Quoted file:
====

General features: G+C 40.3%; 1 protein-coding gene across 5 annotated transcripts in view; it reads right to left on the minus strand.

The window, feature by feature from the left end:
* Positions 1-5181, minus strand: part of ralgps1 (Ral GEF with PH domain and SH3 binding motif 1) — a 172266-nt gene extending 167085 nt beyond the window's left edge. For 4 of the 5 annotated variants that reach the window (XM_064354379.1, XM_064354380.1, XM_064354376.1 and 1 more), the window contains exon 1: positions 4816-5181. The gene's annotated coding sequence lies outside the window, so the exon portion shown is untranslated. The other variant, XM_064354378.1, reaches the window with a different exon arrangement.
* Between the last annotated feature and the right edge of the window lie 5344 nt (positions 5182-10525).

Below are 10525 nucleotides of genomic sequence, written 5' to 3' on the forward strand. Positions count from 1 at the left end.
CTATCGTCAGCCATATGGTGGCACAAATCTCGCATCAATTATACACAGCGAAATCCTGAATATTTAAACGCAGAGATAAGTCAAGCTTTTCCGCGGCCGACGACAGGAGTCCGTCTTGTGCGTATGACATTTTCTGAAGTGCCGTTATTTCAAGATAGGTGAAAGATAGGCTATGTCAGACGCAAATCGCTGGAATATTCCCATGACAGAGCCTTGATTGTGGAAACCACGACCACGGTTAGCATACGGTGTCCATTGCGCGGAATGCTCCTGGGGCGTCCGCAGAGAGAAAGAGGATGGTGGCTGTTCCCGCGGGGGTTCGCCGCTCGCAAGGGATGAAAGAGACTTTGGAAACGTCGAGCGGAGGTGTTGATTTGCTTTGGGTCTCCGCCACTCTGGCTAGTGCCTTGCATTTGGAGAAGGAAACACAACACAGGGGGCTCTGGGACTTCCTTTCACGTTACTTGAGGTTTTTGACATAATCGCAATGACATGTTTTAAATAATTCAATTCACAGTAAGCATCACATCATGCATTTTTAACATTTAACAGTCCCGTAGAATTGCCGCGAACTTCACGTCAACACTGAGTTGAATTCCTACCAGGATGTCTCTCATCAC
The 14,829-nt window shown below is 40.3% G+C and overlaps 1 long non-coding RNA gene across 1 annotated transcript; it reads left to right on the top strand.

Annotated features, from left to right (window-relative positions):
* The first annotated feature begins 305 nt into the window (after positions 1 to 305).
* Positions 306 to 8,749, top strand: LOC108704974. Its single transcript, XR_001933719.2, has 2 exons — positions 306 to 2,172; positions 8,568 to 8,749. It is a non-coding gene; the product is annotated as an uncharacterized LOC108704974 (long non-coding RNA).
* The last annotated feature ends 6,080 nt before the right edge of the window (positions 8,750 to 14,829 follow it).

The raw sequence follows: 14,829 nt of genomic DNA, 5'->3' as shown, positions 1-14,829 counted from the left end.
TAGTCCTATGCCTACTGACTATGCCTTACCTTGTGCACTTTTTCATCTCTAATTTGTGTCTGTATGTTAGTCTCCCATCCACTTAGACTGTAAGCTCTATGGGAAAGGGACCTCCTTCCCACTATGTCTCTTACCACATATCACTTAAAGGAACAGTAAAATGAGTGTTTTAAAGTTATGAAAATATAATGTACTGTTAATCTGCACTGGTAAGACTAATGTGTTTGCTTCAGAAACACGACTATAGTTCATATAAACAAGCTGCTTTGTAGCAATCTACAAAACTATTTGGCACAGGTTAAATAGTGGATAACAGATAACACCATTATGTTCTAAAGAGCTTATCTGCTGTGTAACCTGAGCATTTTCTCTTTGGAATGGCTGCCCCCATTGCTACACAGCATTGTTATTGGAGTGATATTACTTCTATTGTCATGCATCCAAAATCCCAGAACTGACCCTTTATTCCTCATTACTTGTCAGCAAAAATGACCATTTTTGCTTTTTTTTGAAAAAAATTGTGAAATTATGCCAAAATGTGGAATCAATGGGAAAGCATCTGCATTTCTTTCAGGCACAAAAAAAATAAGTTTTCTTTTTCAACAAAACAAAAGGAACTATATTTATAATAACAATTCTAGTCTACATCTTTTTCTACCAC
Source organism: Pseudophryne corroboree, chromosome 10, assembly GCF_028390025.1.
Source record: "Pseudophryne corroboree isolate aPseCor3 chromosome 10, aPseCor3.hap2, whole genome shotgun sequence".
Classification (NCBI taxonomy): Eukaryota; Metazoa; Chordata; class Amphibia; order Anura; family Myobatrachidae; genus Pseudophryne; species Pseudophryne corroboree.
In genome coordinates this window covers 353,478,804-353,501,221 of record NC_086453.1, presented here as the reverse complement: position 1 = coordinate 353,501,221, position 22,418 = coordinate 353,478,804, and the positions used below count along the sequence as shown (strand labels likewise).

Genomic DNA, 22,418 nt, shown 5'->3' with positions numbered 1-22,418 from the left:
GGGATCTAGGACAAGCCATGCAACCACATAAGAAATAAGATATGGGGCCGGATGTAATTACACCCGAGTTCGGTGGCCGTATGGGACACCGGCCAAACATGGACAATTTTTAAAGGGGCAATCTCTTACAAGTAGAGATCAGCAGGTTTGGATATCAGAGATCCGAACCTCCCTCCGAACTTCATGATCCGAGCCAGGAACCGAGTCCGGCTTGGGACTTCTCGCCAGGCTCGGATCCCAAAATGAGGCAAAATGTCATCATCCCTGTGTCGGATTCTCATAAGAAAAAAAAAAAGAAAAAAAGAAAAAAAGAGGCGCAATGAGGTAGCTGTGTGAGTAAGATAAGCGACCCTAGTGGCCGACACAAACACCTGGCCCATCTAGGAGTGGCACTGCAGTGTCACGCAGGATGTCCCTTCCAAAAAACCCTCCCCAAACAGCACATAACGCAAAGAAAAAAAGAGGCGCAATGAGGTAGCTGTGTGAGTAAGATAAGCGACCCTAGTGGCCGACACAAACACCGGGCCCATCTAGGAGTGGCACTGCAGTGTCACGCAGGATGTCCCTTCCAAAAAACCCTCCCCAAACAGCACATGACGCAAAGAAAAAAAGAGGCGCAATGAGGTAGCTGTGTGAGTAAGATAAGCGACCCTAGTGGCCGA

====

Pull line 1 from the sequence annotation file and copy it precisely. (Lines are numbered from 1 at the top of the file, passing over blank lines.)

General features: G+C 40.3%; 1 protein-coding gene across 5 annotated transcripts in view; it reads right to left on the minus strand.